So you’ve started having these crazy thoughts that you want to learn to surf. You’ve seen surfing on TV, at the beach, in magazines. It looks pretty cool right? So you’ve made the decision. This is going to be your year – the year you learn to surf!
But wait a minute. You may be keen to start learning to surf as soon as you can, however, there are a few very important tips that you need to familiarise yourself with before you even think about hitting the water.
Surfing is a heck of a lot of fun but it is still an extreme sport and people can (and do) get hurt. There are a number of elements to be safe in the surf. Let me elaborate:
Knowing Your Surroundings
As a beginner surfer, you want to avoid surfing in areas where there are submerged boulders and reef/rocky bottoms. These type of breaks will only make it harder and more dangerous for you to learn. Try sticking to sandy breaks. Not sure where to go? Ask around your local area for the best beginner surfer friendly beaches or even try a Google Search in your area.
Being Aware of Other Surfers
The presence of other surfers can be one of the biggest hazards and safety concerns for a beginner surfer. When starting out, your ability to control your board will be limited. Therefore, it is very important that you pick an uncrowded spot to learn. Not only will this help avoid any dangerous accidents, it will also allow you to focus solely on your surfing without having to worry about other people. Win!
This may be obvious to some, but being able to swim is a MUST if you are a beginner surfer. Coming off your surfboard will happen when you are learning (and even when you are a pro). So, you must be confident in your swimming ability. Good fitness is also a bonus, but not a necessity, as you will see your fitness improve the more you surf anyway.
The weather plays a huge part in determining the best days for beginner surfers to get out onto the waves. It is very important to check the surf report and surf forecast when determining what day to surf. As a beginner surfer, there are some weather conditions you should look out for:
Keep out of the water if it’s going to storm. Try stick to blue, clear sky days.
Look for days when the swell is 2 foot or below and only surf the broken waves closest to the beach. These waves are called the whitewash and are perfect for beginner surfers.
Strong wind gusts can create messy, unrideable waves. The best way to avoid them is by surfing early when the temperature of the water equals the temperature of the surface of the earth, thus generating little to no wind. Surfing early also means you beat the crowds. Double win!
If you’re not sure where to look to find daily surf reports and surf forecasts in your area, try Swellnet or Magic Seaweed. They also provide a written report for most major surf areas if you’re not too confident reading the charts.
3. Rip Currents
Rips are strong currents of water flowing away from the shore through the surf zone. They can be dangerous and difficult to see, especially for beginner surfers. A tip to spotting rip currents is to look for one, or all, of the following features:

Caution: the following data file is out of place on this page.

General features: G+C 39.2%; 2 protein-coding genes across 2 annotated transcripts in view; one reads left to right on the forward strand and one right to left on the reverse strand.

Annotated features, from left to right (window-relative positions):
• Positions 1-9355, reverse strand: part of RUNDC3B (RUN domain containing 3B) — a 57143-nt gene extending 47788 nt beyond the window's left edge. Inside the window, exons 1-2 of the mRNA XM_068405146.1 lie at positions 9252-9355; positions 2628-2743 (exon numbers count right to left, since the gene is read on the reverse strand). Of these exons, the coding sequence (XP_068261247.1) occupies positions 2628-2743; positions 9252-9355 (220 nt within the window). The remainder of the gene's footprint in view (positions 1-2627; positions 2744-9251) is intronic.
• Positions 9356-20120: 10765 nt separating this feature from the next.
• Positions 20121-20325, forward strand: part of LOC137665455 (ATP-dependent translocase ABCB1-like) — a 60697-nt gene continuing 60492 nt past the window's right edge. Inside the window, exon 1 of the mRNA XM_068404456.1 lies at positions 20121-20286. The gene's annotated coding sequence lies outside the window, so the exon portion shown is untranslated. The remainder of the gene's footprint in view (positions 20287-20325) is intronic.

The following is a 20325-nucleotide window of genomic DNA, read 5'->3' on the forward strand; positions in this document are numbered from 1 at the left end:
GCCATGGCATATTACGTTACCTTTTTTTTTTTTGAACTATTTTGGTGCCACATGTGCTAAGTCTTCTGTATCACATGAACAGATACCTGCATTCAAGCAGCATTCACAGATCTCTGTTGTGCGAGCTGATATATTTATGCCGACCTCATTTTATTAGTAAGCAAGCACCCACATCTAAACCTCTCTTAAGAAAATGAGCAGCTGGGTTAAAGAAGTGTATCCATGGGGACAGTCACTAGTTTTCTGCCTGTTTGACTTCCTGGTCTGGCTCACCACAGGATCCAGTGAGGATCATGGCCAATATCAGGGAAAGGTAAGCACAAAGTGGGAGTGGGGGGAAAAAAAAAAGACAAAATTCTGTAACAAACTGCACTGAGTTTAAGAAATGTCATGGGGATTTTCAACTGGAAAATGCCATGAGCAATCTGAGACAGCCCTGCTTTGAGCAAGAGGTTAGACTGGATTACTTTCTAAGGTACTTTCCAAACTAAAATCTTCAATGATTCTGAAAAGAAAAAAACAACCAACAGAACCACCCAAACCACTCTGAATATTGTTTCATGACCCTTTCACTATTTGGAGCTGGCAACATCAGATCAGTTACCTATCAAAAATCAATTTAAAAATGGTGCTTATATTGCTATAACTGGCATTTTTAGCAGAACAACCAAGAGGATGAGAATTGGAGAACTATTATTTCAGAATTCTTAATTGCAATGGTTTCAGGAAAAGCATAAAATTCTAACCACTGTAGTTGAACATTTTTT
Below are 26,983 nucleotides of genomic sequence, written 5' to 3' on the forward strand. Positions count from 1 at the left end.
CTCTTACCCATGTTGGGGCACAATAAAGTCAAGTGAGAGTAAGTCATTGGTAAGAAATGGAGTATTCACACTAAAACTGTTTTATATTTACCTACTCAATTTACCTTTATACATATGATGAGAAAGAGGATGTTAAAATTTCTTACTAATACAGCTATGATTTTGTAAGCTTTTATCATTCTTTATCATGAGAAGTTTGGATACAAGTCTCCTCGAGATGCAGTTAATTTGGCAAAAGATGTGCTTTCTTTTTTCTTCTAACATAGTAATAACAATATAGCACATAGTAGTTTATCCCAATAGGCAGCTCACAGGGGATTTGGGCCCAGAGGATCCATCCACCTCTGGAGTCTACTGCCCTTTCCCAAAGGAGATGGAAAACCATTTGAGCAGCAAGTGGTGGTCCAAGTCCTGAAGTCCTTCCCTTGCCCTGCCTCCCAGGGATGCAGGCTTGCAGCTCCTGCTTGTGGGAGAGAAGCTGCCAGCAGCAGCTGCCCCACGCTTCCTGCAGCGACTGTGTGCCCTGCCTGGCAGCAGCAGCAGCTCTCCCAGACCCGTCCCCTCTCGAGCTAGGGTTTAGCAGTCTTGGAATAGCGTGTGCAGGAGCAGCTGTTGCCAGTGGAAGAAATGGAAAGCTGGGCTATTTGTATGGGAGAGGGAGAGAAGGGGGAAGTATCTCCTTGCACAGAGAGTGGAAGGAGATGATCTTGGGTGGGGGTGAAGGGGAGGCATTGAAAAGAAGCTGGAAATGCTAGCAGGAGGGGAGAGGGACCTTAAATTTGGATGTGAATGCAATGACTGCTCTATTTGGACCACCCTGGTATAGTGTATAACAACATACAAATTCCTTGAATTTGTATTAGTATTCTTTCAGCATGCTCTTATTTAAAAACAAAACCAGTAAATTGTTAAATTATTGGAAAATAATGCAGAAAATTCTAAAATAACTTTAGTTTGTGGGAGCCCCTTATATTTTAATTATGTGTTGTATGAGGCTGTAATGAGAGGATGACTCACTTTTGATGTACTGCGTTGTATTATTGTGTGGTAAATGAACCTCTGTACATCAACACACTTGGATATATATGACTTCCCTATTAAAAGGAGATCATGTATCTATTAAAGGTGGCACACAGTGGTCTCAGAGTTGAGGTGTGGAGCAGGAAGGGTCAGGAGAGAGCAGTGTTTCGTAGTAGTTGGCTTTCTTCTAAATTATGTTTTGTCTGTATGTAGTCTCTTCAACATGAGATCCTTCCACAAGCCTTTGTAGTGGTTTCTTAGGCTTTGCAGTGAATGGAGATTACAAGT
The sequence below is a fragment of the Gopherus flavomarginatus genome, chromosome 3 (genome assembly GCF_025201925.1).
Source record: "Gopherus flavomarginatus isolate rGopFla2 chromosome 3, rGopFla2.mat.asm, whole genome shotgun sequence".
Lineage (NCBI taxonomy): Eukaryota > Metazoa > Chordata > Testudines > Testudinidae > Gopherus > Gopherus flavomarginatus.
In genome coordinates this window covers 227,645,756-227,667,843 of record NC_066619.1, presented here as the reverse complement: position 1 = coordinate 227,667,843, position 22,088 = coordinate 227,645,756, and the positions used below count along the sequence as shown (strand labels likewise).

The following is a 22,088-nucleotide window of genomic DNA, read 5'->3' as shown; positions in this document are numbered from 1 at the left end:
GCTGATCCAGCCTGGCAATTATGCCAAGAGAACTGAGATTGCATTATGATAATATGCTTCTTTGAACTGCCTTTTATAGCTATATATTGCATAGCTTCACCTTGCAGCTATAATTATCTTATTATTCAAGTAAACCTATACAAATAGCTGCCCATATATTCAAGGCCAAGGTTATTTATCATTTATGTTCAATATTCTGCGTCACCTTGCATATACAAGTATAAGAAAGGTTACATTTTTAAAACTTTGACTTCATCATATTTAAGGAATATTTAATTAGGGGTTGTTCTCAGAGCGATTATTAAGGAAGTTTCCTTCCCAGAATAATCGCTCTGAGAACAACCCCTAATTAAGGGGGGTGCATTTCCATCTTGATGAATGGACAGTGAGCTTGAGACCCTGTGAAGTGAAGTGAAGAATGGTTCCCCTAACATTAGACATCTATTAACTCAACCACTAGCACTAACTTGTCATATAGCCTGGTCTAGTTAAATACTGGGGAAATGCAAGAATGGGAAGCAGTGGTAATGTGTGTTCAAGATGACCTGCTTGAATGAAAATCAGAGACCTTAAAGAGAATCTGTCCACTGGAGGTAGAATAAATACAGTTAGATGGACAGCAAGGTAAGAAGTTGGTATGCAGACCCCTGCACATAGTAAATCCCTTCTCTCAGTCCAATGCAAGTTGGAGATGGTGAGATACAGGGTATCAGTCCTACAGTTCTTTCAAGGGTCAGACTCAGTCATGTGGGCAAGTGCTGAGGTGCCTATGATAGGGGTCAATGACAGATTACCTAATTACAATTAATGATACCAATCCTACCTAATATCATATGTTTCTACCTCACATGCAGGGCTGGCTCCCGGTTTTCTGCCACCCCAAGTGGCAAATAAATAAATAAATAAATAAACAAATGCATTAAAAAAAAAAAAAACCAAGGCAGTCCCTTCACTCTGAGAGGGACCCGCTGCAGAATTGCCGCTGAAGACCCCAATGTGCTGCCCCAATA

- Deeper, dark-coloured water
- Fewer breaking waves
- A rippled surface surrounded by smooth waters
- Anything floating out to sea or discoloured, sandy water flowing out beyond the waves.
Watch this video to learn how to spot a rip:
If you’re still not feeling to sure, visit Beachsafe for more tips on rip currents.
4. Surf Etiquette
Surf Etiquette is possibly one of the most important things you should know before learning to surf. So let’s just get straight to it:
Don’t Drop In
Basically, the person closest to the peak of a wave has right of way. This means that if the person to the left of you is paddling for a right (surfing terms 101: the direction the wave is breaking from a surfers point of view), than they have first dibs on that wave. Wait your turn. Check to see that you are closest to the peak of a wave before you take off.
Hold On To Your Board
This is a very important point to learn, especially as a beginner surfer. You DO NOT want to get into the habit of throwing your board to dive under a broken wave. Surfboards are hard, heavy and dangerous. A better way to take on an oncoming wave when you have a larger, beginner style board is to Turtle Roll. We will touch on this technique in a later tutorial.
Snaking is when you cut off another surfer by paddling past them to the front of the line up (surfing terms 101: the place just outside the breaking wave where surfers wait to catch a wave) and effectively take their wave. This is one of the less dangerous offences in surfing etiquette, however, it won’t get you many friends. Make sure you paddle out to the end of the line up and wait your turn.
Surfing is challenging and can be a very difficult sport to master. Adopting the right attitude before you hit the water is therefore essential to succeeding in this sport. A beginner surfer does not quit surfing due to their age or ability. They quit because they let frustration take over and forget that surfing is about having FUN and achieving GOALS. My biggest advice to you is don’t give up. Adopt a “try and try again” attitude because you WILL learn to surf. All it takes is a little self belief and perseverance. Once you start to see improvements (such as the first time you stand up; the first time you catch a wave and so on) you will notice this overwhelming feeling of excitement, pleasure, happiness and thrill. This is called Surf Stoke. Are you ready to find yours?